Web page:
Strategies to Synthesize Template-Constrained Macrocycles with Improved Pharmacological Properties – from Tryptophan Alkylations to cIAP-Selective Antagonists & Glycosylated Peptidomimetics
Peptide-derived macrocycles are a potentially rich source of biologically active lead structures, which are capable of recapitulating a therapeutic protein-protein surface interaction. Their three-dimensional shape influences both the macrocycle’s binding to protein surfaces as well as its pharmacological properties. While other cyclization methods have focused on ring formation to yield singular products from a given peptide, small template molecules can also be used as hydrophobic scaffolds to engage and cyclize unprotected peptides in order access regioisomeric variants of each peptide sequence. In this way, we hope to engineer improved pharmacological and therapeutic properties of bioactive or bio-inspired peptides. These designed template molecules incrementally constrain peptide structure through systematic cyclizations to restrict conformation and stabilize against degradation by metabolic enzymes. These hybrid molecules are intended to retain molecular recognition elements in the biopolymer while displaying that functionality as part of stable polycycles having defined shapes and improved pharmacological properties.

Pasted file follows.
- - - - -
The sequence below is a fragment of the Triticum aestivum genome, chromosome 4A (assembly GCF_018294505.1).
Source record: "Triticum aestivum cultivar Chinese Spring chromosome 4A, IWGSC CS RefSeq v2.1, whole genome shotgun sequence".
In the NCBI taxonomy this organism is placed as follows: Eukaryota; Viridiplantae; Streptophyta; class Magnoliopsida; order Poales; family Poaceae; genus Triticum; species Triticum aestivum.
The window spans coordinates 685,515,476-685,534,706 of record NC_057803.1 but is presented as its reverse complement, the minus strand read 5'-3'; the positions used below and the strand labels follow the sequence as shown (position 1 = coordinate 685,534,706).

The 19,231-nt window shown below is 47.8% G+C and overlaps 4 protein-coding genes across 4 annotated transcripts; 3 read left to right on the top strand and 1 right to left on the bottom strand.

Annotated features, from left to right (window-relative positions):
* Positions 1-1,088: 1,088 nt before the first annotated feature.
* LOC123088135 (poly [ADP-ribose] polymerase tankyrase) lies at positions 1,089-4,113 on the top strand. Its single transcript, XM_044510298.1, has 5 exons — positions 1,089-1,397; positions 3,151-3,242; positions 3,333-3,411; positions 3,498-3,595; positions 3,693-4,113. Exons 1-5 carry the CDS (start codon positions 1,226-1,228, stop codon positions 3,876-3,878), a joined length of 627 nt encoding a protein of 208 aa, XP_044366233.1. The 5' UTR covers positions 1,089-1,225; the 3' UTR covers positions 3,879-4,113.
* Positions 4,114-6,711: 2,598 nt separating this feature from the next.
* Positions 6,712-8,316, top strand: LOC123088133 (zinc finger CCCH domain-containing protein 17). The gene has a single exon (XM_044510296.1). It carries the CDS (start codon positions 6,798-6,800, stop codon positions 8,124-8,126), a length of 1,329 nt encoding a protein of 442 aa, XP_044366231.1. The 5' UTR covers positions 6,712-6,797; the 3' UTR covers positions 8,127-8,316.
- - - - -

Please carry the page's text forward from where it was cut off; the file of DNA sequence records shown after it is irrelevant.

Chapter 2 covers Friedel-Crafts macrocinnamylations of tryptophan-containing peptides, specifically studying the endo-pyrroloindoline products produced from such reactions. We found this product to be sensitive to acidic conditions, which lead to regioisomeric rearrangement products. We studied the kinetics of this rearrangement both experimentally and computationally.
In Chapter 3, the synthesis and use of a new, four-armed template molecule, which now bears a terminal alkyne are detailed. We utilized the terminal alkyne as a site for glycosylation through a copper-catalyzed Huisgen cycloaddition as well as a dimerization event. This now third generation template afforded regioisomeric macrocyclic products derived from the second mitochondrial activator of caspases (Smac) N-terminus, which displayed differing affinities for inhibitor of apoptosis proteins (IAPs).
In Chapter 4, methods to engage the terminal alkyne of the third generation template in a unimolecular reaction are investigated. Although a bicyclization reaction eluded us, the data discussed therein may provide insight into further endeavors.